[Hpn] Retarded Man Is Freed From Prison After DNA Casts Doubt
Fri, 15 Jun 2001 19:36:26 -0400
June 15, 2001
By: BRENDAN FARRINGTON, Associated Press Writer
MIAMI_April 2001, DNA evidence cleared Townsend of the crimes.
A retarded man who spent 22 years behind bars for six murders
was ordered freed Friday after DNA evidence indicated the eager-to-please
defendant confessed to crimes he didn't commit.
"It is abundantly clear that he is the victim of an enormous
tragedy," Judge Scott Silverman said.
Jerry Frank Townsend, 49, was convicted of two murders and
pleaded guilty to four others and a rape, confessing to all of the crimes.
He was serving seven life sentences.
But DNA evidence later cleared him in two of those murders.
That, in turn, cast doubt on his confessions in the other cases, and
prosecutors asked that those convictions or guilty pleas be thrown out,
Townsend's IQ is between 50 and 60 and he has the mental
capacity of an 8-year-old, authorities said.
Police and Townsend's lawyers have said he admitted to crimes
did not commit to please detectives.
"He liked the cops, he wanted to be with the cops. They were
buddies and frankly that's a great tool if you get suspects to like you _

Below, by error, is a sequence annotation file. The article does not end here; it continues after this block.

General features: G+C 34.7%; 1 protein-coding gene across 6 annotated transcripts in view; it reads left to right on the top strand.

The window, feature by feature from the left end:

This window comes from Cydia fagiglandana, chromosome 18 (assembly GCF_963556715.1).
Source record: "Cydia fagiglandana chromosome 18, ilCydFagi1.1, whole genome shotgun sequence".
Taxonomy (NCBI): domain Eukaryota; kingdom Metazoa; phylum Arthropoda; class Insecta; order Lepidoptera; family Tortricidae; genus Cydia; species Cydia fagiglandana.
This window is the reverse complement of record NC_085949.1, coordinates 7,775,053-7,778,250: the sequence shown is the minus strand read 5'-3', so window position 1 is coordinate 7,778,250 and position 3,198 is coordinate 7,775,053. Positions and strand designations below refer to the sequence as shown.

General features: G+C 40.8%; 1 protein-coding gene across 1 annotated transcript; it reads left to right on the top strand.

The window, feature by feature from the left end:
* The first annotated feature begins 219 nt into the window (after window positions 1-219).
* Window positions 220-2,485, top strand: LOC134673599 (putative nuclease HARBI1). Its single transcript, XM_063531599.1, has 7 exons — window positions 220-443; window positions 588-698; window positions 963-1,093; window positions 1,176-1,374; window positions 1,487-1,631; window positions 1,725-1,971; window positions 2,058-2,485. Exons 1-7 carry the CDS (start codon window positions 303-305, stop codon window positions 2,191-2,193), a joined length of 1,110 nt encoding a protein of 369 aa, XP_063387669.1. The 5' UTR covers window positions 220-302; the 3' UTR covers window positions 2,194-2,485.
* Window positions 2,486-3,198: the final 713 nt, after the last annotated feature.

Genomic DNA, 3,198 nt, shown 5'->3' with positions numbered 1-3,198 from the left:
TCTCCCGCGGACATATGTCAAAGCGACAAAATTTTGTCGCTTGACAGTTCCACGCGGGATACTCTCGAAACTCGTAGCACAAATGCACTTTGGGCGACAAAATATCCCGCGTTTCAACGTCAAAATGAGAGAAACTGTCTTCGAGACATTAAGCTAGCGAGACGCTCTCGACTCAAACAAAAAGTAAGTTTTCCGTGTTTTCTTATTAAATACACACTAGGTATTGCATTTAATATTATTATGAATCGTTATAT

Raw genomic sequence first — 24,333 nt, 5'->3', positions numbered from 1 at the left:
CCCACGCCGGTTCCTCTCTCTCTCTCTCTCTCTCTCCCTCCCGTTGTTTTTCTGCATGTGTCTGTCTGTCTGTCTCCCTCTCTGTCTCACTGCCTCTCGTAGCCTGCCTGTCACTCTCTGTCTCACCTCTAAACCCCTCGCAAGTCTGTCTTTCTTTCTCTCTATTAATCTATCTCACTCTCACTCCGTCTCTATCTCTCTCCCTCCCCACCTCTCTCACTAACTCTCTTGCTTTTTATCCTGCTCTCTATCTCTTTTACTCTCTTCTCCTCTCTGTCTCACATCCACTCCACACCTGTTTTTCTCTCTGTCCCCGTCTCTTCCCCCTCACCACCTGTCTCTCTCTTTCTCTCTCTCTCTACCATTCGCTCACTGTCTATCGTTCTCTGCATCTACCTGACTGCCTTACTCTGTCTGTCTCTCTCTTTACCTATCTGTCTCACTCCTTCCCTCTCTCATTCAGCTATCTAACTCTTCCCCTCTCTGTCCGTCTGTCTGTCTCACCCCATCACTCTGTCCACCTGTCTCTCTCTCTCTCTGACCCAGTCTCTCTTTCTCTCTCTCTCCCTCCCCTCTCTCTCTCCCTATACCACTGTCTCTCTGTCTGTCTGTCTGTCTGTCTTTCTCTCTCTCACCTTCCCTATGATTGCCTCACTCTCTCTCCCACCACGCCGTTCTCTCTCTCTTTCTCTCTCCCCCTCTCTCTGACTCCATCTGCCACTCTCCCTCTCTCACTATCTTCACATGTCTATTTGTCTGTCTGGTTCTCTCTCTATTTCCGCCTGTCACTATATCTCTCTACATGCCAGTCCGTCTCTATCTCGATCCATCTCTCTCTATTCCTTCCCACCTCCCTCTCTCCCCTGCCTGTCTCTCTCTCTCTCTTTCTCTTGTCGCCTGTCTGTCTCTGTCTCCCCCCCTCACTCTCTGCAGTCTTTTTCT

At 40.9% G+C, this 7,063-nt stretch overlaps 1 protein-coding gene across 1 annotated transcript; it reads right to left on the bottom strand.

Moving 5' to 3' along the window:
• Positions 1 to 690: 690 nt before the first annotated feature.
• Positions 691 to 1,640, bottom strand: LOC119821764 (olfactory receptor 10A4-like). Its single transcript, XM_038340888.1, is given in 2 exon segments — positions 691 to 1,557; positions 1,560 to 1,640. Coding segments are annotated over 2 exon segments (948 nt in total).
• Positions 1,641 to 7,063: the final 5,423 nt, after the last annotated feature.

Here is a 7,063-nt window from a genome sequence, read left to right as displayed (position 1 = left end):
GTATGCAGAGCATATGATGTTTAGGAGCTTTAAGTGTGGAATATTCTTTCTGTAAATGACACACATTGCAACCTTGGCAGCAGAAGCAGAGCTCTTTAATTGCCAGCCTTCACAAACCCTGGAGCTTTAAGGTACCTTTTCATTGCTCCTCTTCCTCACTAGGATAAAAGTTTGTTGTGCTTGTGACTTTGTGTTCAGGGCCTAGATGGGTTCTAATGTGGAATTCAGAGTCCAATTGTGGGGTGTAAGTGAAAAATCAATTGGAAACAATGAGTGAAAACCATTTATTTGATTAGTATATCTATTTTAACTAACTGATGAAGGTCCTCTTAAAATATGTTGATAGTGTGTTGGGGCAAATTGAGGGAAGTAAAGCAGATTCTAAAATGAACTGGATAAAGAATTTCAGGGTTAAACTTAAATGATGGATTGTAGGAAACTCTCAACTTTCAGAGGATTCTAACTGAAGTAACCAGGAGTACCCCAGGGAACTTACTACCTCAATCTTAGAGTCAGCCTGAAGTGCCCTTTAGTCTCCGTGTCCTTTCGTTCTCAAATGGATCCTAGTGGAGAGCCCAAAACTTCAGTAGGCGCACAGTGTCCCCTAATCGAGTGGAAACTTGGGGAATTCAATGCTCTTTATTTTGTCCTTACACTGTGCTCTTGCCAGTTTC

that's a good thing," Miami Assistant Police Chief James Chambliss said.
was trying to be helpful to them. That's where the problem came up."
Miami-Dade County prosecutor Katherine Fernandez Rundle said it
would be too hard to retry him on some of the murder and rape charges
because prosecutors have no physical evidence and cannot find witnesses.
In releasing Townsend, the judge cited the "deficiency in the
state's evidence, a lack of trust in its evidence including the obtained
confession, and in some cases what may very well be Mr. Townsend's outright
Townsend was arrested and charged with raping a pregnant woman
in daylight on a downtown Miami street. The victim and witnesses pointed
out to police a few blocks away. During the investigation, Townsend
confessed to several other slayings and was taken to murder scenes in
During taped confessions, police helped Townsend remember
details and corrected him when his story was inconsistent.
The assistant police chief stood behind the two detectives who
worked the case, saying they did not intentionally take advantage of
Townsend's mental disability to get him to confess to crimes he didn't
"Both of them have good reputations and are well thought of as
good investigators," Chambliss said. "I think they thought they had the
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